for/by
Published in

for/by

My gut told me my daughter had dyslexia. I wish I had listened.

Hands holding a book, and hands on a keyboard.

“Honey, you’re not trying,” I’d say through gritted teeth as we practiced my daughter’s kindergarten sight words. I’d hold up the index card, and she’d look at a simple word like “cat” and turn away. As my voice got louder, her eyes filled with tears, and we’d give up for the night.

--

--

--

Stories for everyone, shared by people who learn and think differently. From the team at Understood.

Recommended from Medium

An Open Letter to Able-Bodied People Who Park in Handicapped Spaces

A row of handicapped parking spaces

Being Disabled Robs People of More than Just Their Ability to Walk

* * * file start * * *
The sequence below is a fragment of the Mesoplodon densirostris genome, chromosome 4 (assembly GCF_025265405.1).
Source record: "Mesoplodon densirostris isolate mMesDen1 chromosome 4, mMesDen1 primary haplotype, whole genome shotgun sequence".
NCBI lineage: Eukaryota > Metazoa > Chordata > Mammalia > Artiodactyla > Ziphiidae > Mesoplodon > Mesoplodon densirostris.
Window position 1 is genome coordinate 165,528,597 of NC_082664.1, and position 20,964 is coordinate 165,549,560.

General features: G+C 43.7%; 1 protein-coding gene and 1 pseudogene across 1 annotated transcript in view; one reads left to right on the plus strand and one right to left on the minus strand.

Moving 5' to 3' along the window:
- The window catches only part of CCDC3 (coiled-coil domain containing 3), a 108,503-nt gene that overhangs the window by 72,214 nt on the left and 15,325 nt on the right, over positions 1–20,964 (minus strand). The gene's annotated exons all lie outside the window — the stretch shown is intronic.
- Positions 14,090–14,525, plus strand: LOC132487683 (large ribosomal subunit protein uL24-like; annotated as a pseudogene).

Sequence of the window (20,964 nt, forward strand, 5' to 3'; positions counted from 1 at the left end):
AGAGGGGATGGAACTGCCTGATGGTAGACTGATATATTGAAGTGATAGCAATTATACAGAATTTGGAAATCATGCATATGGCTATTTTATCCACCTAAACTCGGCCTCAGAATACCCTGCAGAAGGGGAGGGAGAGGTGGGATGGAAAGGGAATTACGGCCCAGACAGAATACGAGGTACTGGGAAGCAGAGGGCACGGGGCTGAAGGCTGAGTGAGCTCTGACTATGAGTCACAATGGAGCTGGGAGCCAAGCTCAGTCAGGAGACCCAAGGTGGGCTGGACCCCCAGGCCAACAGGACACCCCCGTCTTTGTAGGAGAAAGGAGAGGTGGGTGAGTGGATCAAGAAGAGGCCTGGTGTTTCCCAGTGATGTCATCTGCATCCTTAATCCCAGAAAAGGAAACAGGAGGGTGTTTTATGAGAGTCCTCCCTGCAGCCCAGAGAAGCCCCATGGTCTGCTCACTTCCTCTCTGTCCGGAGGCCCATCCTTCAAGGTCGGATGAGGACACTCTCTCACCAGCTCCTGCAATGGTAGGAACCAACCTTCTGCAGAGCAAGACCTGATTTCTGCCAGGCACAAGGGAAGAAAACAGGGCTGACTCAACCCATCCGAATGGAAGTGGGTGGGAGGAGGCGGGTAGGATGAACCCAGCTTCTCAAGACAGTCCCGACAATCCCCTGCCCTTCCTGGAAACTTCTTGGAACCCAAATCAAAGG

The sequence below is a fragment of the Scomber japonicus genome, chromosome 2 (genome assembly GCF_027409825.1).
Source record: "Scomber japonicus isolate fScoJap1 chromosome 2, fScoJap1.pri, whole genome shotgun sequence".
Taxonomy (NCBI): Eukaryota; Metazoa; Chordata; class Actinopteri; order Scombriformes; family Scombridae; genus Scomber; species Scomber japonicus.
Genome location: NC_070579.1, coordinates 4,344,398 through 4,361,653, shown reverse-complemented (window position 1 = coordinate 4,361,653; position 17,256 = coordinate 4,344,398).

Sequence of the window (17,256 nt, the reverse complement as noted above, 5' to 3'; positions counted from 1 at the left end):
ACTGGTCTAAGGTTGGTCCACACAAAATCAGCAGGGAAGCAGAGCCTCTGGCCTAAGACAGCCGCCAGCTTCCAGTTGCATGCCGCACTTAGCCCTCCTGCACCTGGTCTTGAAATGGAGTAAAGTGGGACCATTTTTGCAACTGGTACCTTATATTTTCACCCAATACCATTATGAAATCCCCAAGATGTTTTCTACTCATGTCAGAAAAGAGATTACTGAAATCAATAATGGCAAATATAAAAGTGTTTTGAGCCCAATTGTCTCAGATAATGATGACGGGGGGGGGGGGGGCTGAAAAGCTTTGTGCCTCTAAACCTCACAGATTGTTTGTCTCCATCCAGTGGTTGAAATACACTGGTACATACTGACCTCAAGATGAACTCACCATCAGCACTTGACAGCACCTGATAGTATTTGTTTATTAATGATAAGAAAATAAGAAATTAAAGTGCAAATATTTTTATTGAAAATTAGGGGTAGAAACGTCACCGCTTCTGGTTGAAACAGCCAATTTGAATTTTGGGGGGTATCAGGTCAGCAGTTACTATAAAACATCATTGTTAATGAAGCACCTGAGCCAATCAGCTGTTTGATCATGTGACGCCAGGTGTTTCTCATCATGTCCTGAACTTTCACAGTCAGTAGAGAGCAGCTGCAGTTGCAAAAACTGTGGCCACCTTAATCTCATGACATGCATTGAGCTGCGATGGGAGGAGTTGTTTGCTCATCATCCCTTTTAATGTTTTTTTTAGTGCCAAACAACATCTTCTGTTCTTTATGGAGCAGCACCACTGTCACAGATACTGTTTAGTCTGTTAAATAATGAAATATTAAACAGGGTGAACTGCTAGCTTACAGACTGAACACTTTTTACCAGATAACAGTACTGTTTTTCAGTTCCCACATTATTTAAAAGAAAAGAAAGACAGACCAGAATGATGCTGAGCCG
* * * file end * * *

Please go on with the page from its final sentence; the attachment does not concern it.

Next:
A cartoon burglar carrying a loot sack and a flashlight

The Curious Siren Call of Wheelchairs

A Siren sitting on a rock talking with a Pixie

I Won’t Let Dyslexia Define Me

Has It Been ADHD All Along?

My daughter’s struggle with ADHD meds helped me let go of “normal”

I’m a Covert Stutterer, This is My Story

People’s Funniest Reactions to My Being in a Wheelchair

A girl in a wheelchair wearing a shirt that says, “I run better than the government”

Get the Medium app

A button that says 'Download on the App Store', and if clicked it will lead you to the iOS App store
A button that says 'Get it on, Google Play', and if clicked it will lead you to the Google Play store
Suzie Glassman

Suzie Glassman

Climbing Mt. Everest with a keyboard. https://bit.ly/3vEztLS to follow. suzieglassmancoach@gmail.com to chat.

More from Medium

3 Ways To Do That Thing You Really Don’t Want to Do

Embracing the Neurodiverse Label Helped My Daughter Thrive

The author’s young daughter backstage at a dance recital.

Coping with Grief and Loss: 10 Strategies to Use During This Difficult Time

tealight candles in water at nighttime